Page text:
appointment reminders. It’s a better experience for the guests and less work for us. As a result, we’ve reduced our cancellations by 90%.”


Reduce workload and automate what you can. Digital intake forms capture guest information and save time inputting data. Membership billing and loyalty programs should be automatically processed by your software system. Automating inventory updates and calculation of payroll can save hours of time per week. Shane Bird, Director of Spa Operations at Turning Stone Resort and Casino’s Skana and Ahsi spas said that using Book4Time’s reporting dashboards reduced time spent on payroll from 6-7 hours a week to about 15 minutes, a 95% reduction in time spent. All of these things save time and labor, which is important at any time, but especially during a recession. 

Diversify revenue streams

Having only one or two revenue streams puts your business in a precarious situation at the best of times, because if you lose one or both of them, you lose everything, as many spas discovered during the COVID-19 shutdowns. During that time many spas realized the value of creating diverse revenue streams through creativity and innovation, making them better equipped to handle the disruption. Diverse revenue streams also bring in more revenue in the best of times. Possibilities are truly only limited by your imagination. Options include, but are not limited to, memberships, subscription services, partnering with experts and other businesses, and leveraging technology to include low-touch or touchless therapies in your treatment options, which can bring in revenue while freeing up therapist time.

Optimize occupancy with revenue management

Revenue and yield management mean optimizing pricing and product or service availability based on anticipating consumer behavior and fluctuating market factors in order to achieve the best financial results. Revenue management strategies include:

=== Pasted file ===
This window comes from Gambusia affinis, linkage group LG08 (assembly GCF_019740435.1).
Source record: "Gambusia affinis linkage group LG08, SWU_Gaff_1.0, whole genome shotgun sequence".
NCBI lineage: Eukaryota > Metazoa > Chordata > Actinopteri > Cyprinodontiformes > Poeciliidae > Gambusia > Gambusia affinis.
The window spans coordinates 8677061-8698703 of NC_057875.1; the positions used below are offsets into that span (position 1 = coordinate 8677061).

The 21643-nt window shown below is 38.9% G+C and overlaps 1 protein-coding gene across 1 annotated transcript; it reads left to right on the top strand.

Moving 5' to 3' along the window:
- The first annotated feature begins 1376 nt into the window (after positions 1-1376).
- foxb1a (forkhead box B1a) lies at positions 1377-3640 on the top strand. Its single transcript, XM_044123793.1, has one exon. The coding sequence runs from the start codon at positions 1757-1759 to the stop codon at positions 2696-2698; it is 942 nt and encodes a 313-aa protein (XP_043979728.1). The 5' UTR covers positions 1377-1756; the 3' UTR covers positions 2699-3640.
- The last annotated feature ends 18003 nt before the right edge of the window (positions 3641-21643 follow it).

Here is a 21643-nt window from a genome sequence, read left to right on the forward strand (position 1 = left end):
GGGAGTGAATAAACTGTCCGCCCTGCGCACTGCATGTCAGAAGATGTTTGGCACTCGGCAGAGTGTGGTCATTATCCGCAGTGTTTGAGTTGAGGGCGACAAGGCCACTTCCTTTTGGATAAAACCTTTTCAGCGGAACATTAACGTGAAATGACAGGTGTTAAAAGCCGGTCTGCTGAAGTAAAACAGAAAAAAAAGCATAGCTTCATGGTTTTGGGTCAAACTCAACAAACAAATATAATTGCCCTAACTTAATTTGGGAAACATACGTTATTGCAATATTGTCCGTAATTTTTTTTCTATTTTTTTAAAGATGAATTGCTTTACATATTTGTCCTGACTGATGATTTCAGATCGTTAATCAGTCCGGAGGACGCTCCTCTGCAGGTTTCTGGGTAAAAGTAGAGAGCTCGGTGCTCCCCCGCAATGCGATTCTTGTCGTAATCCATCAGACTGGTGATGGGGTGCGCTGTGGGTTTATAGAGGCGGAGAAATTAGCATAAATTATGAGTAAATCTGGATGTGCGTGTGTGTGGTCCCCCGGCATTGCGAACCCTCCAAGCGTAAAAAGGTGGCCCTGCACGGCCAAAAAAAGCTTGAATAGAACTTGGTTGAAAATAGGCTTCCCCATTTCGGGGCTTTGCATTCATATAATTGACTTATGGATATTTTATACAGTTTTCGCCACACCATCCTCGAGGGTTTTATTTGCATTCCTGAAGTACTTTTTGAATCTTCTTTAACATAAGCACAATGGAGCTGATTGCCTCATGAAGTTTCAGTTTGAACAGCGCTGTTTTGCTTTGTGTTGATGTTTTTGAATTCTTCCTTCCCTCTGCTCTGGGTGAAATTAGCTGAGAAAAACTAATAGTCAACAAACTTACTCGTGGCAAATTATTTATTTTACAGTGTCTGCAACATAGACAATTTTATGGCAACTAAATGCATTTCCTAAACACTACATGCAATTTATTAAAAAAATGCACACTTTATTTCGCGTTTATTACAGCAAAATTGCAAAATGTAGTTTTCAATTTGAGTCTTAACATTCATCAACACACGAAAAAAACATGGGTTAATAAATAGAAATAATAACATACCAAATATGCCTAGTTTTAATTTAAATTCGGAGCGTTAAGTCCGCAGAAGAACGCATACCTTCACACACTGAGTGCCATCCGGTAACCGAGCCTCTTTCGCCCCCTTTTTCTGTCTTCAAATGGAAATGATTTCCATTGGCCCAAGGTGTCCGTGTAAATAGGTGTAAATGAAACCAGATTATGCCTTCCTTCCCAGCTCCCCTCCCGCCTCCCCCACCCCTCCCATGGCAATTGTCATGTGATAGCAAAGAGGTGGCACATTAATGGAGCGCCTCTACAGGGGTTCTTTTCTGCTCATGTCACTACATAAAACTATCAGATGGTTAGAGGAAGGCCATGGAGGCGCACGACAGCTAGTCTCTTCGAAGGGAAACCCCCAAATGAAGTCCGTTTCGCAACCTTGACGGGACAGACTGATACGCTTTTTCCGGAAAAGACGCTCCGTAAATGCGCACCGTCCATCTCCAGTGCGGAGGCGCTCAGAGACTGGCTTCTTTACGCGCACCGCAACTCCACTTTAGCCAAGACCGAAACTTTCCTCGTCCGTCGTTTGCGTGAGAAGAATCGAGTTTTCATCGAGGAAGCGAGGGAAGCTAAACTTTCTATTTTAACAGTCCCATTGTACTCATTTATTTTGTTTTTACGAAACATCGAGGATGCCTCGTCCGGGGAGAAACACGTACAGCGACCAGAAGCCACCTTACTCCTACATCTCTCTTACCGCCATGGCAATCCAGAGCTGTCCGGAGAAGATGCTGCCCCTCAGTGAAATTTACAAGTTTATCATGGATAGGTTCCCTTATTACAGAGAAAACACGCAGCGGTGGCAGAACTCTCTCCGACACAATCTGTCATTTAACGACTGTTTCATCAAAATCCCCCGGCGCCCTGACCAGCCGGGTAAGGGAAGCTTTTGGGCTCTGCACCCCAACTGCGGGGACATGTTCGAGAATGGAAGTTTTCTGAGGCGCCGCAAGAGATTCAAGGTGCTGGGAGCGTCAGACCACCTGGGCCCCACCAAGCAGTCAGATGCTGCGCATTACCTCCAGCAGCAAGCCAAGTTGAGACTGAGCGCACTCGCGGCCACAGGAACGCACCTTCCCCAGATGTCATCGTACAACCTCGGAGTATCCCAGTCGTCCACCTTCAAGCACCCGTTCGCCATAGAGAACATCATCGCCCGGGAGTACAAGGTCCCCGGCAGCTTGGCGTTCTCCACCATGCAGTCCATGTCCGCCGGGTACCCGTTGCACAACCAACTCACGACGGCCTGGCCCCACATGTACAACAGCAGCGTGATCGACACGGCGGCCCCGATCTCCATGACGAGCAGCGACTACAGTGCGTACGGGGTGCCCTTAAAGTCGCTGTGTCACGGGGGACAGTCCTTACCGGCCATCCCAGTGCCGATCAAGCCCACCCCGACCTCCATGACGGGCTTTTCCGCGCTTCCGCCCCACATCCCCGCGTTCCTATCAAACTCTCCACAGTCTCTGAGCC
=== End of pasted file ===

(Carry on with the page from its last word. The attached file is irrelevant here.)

Menu engineering: For example, only offering your top revenue generators during peak times and other services during less busy times. So, your $350, 90-minute signature body treatment is only available Saturday afternoons while on weekday mornings one can get a basic massage or short pedicure.

Tiered memberships: Value-added memberships with VIP service and additional features for higher tiers and more basic tiers at the lower cost level, for example

Unbundling: Such as selling a product or service that was once bundled with another product or service separately. An airline industry example is charging for checked baggage – a service that used to be free – and internet. In a spa with a salon component, this might mean charging for a manicure by individual nail rather than the whole hand, or charging separately for hair washing, cutting, and blow drying.

Find many more at this link: A Guide to Revenue Management for Your Spa

Life and business are unpredictable. We can’t predict the future, but we can prepare ourselves to weather a storm as best we can. 

Share this post

Request a personalized demo today!

Request a personalized demo today!

Tell us a bit about your goals, and we’ll be in touch to schedule a demo.

We use cookies to ensure that we give you the best experience possible on our website. To review our policy, click "MORE INFO".